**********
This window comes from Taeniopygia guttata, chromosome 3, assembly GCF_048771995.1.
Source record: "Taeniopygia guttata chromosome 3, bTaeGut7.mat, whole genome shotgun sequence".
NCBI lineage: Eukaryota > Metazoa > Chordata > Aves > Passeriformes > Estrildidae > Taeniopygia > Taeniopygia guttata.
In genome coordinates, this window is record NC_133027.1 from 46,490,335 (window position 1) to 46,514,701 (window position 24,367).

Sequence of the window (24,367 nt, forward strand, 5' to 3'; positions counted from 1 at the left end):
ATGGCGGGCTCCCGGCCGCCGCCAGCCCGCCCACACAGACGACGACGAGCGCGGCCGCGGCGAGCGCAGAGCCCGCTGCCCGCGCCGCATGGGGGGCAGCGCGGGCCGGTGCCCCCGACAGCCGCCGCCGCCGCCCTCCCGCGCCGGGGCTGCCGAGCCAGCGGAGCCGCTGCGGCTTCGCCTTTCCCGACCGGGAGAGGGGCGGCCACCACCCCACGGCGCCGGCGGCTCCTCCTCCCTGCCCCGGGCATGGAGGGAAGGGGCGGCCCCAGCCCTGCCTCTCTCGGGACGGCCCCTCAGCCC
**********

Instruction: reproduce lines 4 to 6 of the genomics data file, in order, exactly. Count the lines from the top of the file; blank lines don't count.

In genome coordinates, this window is record NC_133027.1 from 46,490,335 (window position 1) to 46,514,701 (window position 24,367).

Sequence of the window (24,367 nt, forward strand, 5' to 3'; positions counted from 1 at the left end):
ATGGCGGGCTCCCGGCCGCCGCCAGCCCGCCCACACAGACGACGACGAGCGCGGCCGCGGCGAGCGCAGAGCCCGCTGCCCGCGCCGCATGGGGGGCAGCGCGGGCCGGTGCCCCCGACAGCCGCCGCCGCCGCCCTCCCGCGCCGGGGCTGCCGAGCCAGCGGAGCCGCTGCGGCTTCGCCTTTCCCGACCGGGAGAGGGGCGGCCACCACCCCACGGCGCCGGCGGCTCCTCCTCCCTGCCCCGGGCATGGAGGGAAGGGGCGGCCCCAGCCCTGCCTCTCTCGGGACGGCCCCTCAGCCC